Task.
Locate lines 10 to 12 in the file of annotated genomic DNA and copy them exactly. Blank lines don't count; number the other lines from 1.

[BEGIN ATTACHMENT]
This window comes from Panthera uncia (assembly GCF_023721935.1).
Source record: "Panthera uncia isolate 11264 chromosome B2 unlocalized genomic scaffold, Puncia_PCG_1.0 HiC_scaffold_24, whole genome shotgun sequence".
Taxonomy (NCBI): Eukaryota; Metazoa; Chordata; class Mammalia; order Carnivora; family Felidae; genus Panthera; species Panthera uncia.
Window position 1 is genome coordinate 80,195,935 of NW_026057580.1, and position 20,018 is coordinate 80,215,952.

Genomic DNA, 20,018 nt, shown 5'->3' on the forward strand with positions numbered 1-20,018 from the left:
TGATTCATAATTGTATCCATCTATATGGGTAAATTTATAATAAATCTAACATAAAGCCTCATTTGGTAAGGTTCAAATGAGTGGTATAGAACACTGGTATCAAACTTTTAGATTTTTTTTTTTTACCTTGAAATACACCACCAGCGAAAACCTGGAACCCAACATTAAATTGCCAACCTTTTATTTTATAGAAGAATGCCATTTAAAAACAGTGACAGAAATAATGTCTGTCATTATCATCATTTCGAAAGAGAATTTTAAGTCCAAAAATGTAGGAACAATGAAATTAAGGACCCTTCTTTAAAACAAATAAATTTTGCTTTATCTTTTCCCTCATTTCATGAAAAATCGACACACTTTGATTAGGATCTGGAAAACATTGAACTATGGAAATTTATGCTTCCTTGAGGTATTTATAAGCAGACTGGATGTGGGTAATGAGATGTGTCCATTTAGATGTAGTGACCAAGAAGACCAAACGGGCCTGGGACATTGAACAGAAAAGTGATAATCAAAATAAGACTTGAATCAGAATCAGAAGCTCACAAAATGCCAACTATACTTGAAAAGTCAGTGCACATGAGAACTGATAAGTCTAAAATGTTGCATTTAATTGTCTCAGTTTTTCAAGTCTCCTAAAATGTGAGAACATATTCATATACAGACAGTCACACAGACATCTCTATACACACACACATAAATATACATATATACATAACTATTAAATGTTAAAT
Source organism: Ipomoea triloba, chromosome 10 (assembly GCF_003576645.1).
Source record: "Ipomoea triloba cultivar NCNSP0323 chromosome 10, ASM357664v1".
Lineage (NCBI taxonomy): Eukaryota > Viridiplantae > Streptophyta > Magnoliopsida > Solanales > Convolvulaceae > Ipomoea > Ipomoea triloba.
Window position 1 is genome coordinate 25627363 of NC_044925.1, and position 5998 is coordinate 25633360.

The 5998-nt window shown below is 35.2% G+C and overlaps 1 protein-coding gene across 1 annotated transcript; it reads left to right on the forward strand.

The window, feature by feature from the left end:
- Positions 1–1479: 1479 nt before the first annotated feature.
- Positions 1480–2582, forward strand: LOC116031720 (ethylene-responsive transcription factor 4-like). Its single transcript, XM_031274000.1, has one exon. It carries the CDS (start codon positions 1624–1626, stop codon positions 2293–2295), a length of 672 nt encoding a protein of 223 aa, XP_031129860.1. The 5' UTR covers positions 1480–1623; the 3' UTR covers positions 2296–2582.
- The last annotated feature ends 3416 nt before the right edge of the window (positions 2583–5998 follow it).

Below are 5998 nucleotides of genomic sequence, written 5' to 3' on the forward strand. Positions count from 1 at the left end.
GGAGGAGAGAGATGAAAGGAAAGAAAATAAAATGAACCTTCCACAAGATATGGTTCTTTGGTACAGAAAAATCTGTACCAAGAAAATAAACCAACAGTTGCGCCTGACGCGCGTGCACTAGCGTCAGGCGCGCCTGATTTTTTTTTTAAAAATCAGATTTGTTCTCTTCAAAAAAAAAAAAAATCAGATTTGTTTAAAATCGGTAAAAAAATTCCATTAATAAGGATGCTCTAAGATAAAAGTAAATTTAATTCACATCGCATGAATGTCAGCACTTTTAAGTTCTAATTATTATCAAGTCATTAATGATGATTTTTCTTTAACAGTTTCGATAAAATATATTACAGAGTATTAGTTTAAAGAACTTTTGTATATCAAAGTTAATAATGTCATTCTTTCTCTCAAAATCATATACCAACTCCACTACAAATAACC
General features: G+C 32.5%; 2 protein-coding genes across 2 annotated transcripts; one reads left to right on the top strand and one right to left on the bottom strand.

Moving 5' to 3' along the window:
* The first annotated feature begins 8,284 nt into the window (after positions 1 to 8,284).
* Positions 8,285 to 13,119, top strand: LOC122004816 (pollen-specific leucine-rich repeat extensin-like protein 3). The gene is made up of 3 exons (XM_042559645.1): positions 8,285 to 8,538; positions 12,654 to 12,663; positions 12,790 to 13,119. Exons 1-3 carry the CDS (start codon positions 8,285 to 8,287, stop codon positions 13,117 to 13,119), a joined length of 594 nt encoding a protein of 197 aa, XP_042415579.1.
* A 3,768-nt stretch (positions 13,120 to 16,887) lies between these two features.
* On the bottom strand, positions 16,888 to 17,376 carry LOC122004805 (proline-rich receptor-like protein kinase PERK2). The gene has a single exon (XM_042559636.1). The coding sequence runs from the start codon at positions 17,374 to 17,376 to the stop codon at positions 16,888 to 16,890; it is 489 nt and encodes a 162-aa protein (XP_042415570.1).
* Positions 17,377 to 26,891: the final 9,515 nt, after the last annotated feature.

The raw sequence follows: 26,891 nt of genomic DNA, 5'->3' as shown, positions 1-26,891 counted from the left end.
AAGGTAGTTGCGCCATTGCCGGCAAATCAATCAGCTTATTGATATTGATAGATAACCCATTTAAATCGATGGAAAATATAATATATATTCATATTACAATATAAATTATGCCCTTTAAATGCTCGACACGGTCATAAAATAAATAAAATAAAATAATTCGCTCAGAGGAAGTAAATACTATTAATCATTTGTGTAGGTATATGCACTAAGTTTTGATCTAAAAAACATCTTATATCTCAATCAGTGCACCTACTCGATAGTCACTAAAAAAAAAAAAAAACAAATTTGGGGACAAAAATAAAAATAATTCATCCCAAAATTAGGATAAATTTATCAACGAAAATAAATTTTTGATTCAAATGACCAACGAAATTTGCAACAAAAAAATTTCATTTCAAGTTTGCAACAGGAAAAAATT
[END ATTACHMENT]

Window position 1 is genome coordinate 25627363 of NC_044925.1, and position 5998 is coordinate 25633360.

The 5998-nt window shown below is 35.2% G+C and overlaps 1 protein-coding gene across 1 annotated transcript; it reads left to right on the forward strand.

The window, feature by feature from the left end: